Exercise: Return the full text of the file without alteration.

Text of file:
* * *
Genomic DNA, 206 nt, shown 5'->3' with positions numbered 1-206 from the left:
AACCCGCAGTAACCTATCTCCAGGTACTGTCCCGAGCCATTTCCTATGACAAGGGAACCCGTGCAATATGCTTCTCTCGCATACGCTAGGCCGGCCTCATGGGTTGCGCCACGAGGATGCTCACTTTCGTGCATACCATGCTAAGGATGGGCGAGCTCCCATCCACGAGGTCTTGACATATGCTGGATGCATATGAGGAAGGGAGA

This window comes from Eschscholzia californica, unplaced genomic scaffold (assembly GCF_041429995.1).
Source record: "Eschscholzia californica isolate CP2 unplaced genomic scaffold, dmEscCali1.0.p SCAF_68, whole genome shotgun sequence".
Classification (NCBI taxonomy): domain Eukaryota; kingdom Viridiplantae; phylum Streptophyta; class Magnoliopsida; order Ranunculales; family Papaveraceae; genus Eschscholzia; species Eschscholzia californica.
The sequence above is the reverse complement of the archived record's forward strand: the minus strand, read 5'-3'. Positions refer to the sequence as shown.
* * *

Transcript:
Genomic DNA, 206 nt, shown 5'->3' with positions numbered 1-206 from the left:
AACCCGCAGTAACCTATCTCCAGGTACTGTCCCGAGCCATTTCCTATGACAAGGGAACCCGTGCAATATGCTTCTCTCGCATACGCTAGGCCGGCCTCATGGGTTGCGCCACGAGGATGCTCACTTTCGTGCATACCATGCTAAGGATGGGCGAGCTCCCATCCACGAGGTCTTGACATATGCTGGATGCATATGAGGAAGGGAGA

This window comes from Eschscholzia californica, unplaced genomic scaffold (assembly GCF_041429995.1).
Source record: "Eschscholzia californica isolate CP2 unplaced genomic scaffold, dmEscCali1.0.p SCAF_68, whole genome shotgun sequence".
Classification (NCBI taxonomy): domain Eukaryota; kingdom Viridiplantae; phylum Streptophyta; class Magnoliopsida; order Ranunculales; family Papaveraceae; genus Eschscholzia; species Eschscholzia californica.
The sequence above is the reverse complement of the archived record's forward strand: the minus strand, read 5'-3'. Positions refer to the sequence as shown.